I used too much math to calculate and measure the taper.  Now I'd go with a simple bent batten to get a nice fair curve on one piece and then use that piece as a reference to match the others to.  It looks like your mast tube is already installed, so that answers the diameter question.

 

In addition to the boom attachment, a lot of forces get exerted at the deck-level end of the mast tube.  Reinforce with a solid core there too.

 

The glue up gets sloppy as Dave suggested.  It can be a mess, but if you have a stay-at-home partner, an extra pair of hands can be an enormous help.  The semicircle forms are a must.  I used four on my bench, but I didn't get them aligned exactly right, so my mast has a slight bend.   No problem. I just aimed that bend at the stern and called it a subtle rake. <wink>

 

Good luck!

Bob

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Thanks! Guy I read mentioned using waxed twine to hold them tight while gluing. I’m totally doing this next week. 

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Twine might be too thin to pull it tight enough, will cut into your hands. I used cheap sash cord and just dealt with it sticking.  Have fun.

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I really enjoyed building birdsmouth masts. I did a couple of test glue ups first. something done with scrap wood to get my saw lined up and build my confidence. I do not have the plans or info at hand but here are some photos. good luck have fun. I have used my Spindrift 10 masts pretty hard with zero problems. I also have birdsmouth on the upper sections of my EC 22. What ever wood you choose expensive or cheap make sure it is as knot free and straight grained as it can possibly be. I think old bicycle inner tubes cut into strips make the best clamps. All my ideas were borrowed from someone I can't remember most of them, but the building jig is from Graham. Blocks are all fastened down and level first strip is fastened down with a headless nail. The other strips are then gathered around and wrapped with inner tubes.

 

If remembering correctly I stacked all the staves and brought them to a tapered line with the hand plane.

 

 

I am pretty sure that is the base of the Spindrift 10 mast with the quarter dollar for size reference.

 

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The cut off must be from my EC 22 mast.

 

 

 

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This is my table saw setup for cutting the staves.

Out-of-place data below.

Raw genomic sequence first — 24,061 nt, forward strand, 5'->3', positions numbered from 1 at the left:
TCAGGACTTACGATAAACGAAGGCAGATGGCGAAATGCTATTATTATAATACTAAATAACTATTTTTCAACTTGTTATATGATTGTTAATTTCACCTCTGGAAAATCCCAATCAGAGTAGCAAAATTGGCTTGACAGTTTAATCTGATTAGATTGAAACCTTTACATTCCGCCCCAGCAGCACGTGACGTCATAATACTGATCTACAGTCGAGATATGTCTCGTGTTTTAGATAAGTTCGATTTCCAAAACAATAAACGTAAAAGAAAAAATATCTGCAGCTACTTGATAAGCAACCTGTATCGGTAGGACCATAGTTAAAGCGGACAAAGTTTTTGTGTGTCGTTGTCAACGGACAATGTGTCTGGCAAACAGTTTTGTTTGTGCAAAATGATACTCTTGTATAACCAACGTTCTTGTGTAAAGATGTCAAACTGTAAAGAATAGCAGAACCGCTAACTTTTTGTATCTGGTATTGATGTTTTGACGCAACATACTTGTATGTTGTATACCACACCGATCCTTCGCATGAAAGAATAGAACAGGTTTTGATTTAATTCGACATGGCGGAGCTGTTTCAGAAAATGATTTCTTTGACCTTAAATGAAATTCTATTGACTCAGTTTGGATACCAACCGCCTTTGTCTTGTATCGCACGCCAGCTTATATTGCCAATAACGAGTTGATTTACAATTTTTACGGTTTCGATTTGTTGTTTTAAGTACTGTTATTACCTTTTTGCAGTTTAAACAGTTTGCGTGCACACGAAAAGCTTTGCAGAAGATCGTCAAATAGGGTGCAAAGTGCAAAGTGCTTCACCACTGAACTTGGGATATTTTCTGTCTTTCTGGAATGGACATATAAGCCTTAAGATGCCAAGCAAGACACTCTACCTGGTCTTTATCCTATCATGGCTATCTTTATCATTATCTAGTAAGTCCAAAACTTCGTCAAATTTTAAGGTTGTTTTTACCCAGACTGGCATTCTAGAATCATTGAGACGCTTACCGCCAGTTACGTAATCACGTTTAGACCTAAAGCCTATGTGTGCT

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Beautiful...very nice work. I'm not building a sailboat, but this makes me want to build a birdsfoot (oops, birdsmouth) mast. 

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Oh yeah, that worked pretty well. The taper could have been longer, but it works okay. There’s a little bend on one side, I’m putting it forward so that tension on sail will straighten it. Used your saw jig advice Joe Anderson. Made some frames to hold it up. The glue wasn’t nearly as hard to do single-handed, I just laid one stick after the other, then strapped with packing tape and clamps. The core goes for a foot above the boom, so feels solid. 

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Mast is done, epoxied and coated with petit sea gold, boom as well. The boat has 3 coats of paint, I want to paint the bottom blue. Finished my sail that I sewed from old scrap sails. So yeah, pretty close to done! Thanks for the compliment, it looks great from a distance, lol. 

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Yes, your work is exquisite, but so is that barn you're working in. Wasn't it part of Clint Eastwood's  "High Plains Drifter" movie set?

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That’s my dad’s barn, a mile from my house. Quakers built it, pegged post and beam, about 150 years old, we guess. Gets cold in the winter, hot in the summer and photographs really well. He has a pretty nice wood shop downstairs, so the commute from cut,, test, and recut is pretty easy......we’re in Virginia, used to be a dairy farm. 

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On 4/5/2020 at 8:27 AM, Joe Anderson said:

I really enjoyed building birdsmouth masts. I did a couple of test glue ups first. something done with scrap wood to get my

 

 

 

Thanks Joe, for all the outstanding visuals!

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I think barns are a soft spot for most of us...take care of that one.  She's a beauty.  It must be a pleasure working in there; whatever the weather.